The Science of Missing: Because it’s not the gun, it’s you

Go to any gun shop right after hunting season and you are bound to find a rifle or two that have been sold not because there is anything wrong with them, but because the previous owner missed his target, and not willing to blame himself can only blame the other party, in this case the gun. So why do we blame our guns when we miss the target and how do we keep from making it a bad habit?

The first thing that you must come to grips with is that everyone misses no matter if it is a gold medal Olympic shooter or some guy in the woods hunting for dinner. Sooner or later, everyone puts a bullet somewhere other than it was intended to go and you must come to grips with that. It’s nothing personal and it is most likely not the fault of the gun in question.

When I first started shooting handguns back in 1995 I purchased a Ruger Blackhawk in .357 Magnum and quickly found that I could not hit water if I fell out of a boat. I blamed the gun and in my haste and ignorance traded it off for another. Had I known better I would have learned to shoot that gun correctly and I’m sure my skills with it would have been better.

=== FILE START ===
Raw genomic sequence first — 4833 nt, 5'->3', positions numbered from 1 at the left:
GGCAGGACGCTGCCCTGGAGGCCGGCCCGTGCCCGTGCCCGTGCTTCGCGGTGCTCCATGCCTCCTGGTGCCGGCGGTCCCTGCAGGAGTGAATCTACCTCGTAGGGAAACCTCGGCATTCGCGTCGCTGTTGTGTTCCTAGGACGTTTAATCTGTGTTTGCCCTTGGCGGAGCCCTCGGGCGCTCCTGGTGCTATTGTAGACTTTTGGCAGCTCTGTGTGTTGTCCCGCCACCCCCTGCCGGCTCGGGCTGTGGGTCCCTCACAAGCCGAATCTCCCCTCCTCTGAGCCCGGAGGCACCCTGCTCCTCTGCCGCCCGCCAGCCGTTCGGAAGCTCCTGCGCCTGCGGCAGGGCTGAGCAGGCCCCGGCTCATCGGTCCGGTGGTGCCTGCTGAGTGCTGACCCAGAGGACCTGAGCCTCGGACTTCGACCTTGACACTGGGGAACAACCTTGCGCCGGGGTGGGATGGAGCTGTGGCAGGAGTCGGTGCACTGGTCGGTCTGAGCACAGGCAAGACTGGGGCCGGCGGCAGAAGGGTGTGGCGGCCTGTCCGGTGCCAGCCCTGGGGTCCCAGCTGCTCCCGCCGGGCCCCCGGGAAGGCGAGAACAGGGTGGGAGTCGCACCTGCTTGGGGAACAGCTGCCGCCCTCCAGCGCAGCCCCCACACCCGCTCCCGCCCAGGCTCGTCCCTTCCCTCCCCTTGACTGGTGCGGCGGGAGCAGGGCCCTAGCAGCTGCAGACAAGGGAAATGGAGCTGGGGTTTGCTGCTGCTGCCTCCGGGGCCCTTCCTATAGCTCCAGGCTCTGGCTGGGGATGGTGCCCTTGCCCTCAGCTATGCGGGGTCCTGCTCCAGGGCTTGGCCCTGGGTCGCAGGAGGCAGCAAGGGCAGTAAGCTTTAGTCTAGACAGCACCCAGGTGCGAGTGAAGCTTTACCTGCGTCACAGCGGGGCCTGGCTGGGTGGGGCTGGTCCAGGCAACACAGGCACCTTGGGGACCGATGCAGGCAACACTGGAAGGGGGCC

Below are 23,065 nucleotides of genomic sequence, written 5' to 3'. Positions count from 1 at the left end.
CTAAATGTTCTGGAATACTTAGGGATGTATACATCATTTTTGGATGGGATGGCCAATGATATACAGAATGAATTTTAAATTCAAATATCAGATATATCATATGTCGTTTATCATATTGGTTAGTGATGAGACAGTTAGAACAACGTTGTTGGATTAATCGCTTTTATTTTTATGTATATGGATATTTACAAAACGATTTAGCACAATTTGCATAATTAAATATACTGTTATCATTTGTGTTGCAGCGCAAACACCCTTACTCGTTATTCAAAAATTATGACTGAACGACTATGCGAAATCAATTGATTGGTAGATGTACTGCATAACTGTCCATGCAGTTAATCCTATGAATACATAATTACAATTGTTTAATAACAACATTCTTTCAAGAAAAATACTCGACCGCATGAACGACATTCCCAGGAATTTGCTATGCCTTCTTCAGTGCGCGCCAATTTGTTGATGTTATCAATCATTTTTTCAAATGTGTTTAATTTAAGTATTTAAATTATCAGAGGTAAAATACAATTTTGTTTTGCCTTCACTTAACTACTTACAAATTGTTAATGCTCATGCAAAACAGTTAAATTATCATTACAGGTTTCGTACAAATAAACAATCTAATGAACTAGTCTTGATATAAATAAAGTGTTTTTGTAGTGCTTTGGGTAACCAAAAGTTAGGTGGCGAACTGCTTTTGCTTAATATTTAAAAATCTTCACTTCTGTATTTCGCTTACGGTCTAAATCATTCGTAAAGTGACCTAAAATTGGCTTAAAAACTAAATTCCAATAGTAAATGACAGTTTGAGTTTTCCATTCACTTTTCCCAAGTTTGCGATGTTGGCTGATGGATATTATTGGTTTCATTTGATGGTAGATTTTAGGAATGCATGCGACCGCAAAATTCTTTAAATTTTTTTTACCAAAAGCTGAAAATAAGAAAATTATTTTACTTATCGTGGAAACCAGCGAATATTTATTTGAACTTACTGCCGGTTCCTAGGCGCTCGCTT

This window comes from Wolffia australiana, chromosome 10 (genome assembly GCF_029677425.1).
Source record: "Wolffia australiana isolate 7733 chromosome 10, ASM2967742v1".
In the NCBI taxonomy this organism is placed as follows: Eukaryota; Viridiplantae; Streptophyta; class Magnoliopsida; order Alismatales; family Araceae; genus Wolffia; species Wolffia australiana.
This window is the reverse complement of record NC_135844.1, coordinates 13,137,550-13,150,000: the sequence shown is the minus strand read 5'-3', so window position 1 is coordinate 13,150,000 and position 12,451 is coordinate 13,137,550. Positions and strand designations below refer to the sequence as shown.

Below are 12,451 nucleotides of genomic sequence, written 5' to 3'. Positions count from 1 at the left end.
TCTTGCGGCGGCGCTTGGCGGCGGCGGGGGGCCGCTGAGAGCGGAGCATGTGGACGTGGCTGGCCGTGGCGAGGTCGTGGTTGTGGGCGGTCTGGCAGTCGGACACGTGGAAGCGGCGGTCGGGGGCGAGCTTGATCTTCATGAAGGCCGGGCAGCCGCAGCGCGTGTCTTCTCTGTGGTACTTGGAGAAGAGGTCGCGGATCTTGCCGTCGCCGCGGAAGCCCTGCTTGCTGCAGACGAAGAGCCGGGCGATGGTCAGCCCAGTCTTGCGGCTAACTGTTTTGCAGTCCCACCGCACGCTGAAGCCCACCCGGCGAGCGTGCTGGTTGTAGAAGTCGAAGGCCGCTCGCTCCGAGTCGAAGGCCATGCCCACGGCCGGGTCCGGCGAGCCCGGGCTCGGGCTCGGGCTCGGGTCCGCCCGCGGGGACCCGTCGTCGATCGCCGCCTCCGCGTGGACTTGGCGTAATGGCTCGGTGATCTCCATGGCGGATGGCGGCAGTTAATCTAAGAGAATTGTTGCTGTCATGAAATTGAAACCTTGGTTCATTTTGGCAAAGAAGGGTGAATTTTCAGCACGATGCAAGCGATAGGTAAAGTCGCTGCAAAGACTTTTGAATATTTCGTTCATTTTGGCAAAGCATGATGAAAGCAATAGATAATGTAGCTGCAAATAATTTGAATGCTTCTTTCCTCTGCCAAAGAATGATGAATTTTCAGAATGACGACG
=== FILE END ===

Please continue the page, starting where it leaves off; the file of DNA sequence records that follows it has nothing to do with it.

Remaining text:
The first thing to do when you get a firearm is to practice with it, not just get in a few shots at the range right before the season opener. Take the gun out and shoot in different stances with it, particularly offhand which is the most difficult to master. Shoot the gun at different ranges to get a feel for what you might encounter out in the field.

Make sure that the ammunition you are practicing with is going to be the same you will be shooting whether hunting or competition. While a slight variance in velocity and weight might not make a big difference when shooting at an animal the size of a deer, try that on a squirrel or even punching a small bulls eye out when all the points matter. I know shooting a .22 rifle that ammunition from different manufacturers even the same grain weight will shoot at different points of aim. If you don’t know where that bullet hits, instead of celebrating after the shot it is very likely that there will be a fair amount of four letter words coming out of you like a Pez dispenser.

So to avoid that awkward embarrassment of explaining how the animal got away or how the other guy took home the first place medal just spend a little more time at the range where you like every great shooter before has learned the sweet science of missing. If not then you can check out the gun racks for those sweet deals after another shooter has blamed their gun for their mistakes.